Coronavirus Guidance for Landlords and Tenants Q&A

On 28 March 2020, the Ministry of Housing, Communities and Local Government published non-statutory guidance for Landlords and Tenants on possession proceedings and property issues as a result of, amongst other things, the financial impact of the coronavirus pandemic.

The guidance is advisory and aims to help landlords, tenants and mortgagors understand the implications of the Coronavirus Act 2020 and will be updated as necessary. The information regarding the guidance contained in this blog is current as of 17 April 2020 and should not be relied upon as legal advice.

Rent Arrears

Q. Am I allowed to stop paying my rent during the pandemic?

A. No, the terms of your tenancy agreement continue to apply in full, so you need to pay your rent to the best of your ability. If your ability to pay rent is affected, you should speak to your landlord as soon as possible.

Q. Must my landlord come to an agreement or give me time to pay?

A. Your landlord is not compelled to agree any changes to how much rent you pay and when your rent is paid. However, under the guidance, landlords and tenants are expected to try and reach a temporary agreement which might be that the landlord does not start court proceedings for a period of time or that they accept a lower level of rent or an agreement to pay off the arrears at a later date. Any plans agreed should be stuck to by both parties.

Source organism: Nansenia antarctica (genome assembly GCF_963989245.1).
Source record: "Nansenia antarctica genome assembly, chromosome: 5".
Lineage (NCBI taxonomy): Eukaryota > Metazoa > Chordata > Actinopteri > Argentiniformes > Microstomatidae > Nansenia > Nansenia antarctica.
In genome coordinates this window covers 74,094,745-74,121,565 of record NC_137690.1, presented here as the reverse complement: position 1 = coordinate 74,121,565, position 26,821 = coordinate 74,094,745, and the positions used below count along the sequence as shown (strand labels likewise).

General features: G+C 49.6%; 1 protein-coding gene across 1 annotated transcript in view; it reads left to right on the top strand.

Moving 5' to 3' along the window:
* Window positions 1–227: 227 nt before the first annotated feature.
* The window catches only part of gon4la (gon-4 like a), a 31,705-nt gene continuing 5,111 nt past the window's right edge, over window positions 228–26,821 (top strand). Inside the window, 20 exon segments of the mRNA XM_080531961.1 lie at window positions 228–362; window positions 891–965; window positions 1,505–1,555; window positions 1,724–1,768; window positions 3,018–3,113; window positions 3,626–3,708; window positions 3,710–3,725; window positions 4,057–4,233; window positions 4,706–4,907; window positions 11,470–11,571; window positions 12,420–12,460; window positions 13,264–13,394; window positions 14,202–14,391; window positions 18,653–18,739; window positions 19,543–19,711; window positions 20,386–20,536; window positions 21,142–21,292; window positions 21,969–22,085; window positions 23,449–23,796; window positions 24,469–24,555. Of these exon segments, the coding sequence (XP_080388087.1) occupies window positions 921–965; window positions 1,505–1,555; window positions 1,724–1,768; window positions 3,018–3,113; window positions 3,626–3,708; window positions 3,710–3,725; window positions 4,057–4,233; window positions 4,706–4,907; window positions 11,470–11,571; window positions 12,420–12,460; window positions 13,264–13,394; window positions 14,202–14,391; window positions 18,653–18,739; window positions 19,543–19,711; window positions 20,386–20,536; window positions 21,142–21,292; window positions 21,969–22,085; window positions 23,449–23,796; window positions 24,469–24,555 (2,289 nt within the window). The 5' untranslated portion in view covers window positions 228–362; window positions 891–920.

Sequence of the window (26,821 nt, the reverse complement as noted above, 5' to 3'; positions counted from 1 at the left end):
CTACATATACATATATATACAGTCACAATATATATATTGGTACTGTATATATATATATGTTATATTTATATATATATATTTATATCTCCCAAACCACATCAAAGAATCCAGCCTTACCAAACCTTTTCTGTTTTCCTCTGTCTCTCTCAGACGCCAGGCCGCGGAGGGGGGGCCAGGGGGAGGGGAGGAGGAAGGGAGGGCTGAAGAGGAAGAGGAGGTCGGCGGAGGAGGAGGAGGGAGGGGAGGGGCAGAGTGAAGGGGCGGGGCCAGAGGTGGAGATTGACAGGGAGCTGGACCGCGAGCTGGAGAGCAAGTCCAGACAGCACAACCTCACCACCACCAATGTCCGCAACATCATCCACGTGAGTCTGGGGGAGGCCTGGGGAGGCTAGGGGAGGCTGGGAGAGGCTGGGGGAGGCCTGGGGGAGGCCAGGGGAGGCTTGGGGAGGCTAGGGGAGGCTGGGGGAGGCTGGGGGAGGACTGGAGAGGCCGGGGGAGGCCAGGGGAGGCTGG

It is anticipated that the Pre-action Protocol for Possession Claims by Social Landlords will be amended to impose obligations on private landlords to work together with tenants to agree on an affordable rent repayment plan.

Q. Is there any additional financial support I can access as a tenant?

A. In addition to claiming benefits, Local Authorities can provide support for tenants experiencing financial hardship and tenants should speak to their local authority.

Mortgage Arrears

Q. Can I get any help with mortgage repayments?

A. Mortgage lenders have agreed to offer payment holidays of up to 3 months where this is needed due to Coronavirus-related hardship, including for buy-to-let mortgages.  The sums owed under the mortgage are not extinguished and interest will continue to accrue during the payment holiday.

Q. I am in a shared ownership property and pay both a mortgage and rent. What differences does this make?

A. As a shared owner, you will be able to access both the mortgage holiday and enjoy the protections afforded to private renters regarding the length of notices.

Property Licence Arrears

Q. I am occupying a property under a licence, am I protected?

A. The Coronavirus Act 2020 does not apply to licences to occupy other than secure licences under the Housing Act 1985. Although landlords are asked to follow the same practice as for renters, there is no legal obligation on them to do so.

Service Occupiers

Q. I was provided with accommodation with my job, but I have lost my job. Is my accommodation protected?

A. Where your employment required you to live-in to be able to do the job, e.g. caretakers, hotel staff, etc you are not protected by the Coronavirus Act 2020. The same applies to employees of local authorities who are living in accommodation provided by the local authority and their contract requires them to live in the property for the better performance of their duties. How much notice you are entitled to in either case will be set out in your contract of employment.

Where your job offers self-contained accommodation, but it is not a requirement as part of the job, your tenancy may fall under the Housing Act 1988 and if it does, you will be protected in the same way as ordinary private renters.

Notices Seeking Possession

Q. Can my landlord still serve me a Notice of Seeking Possession?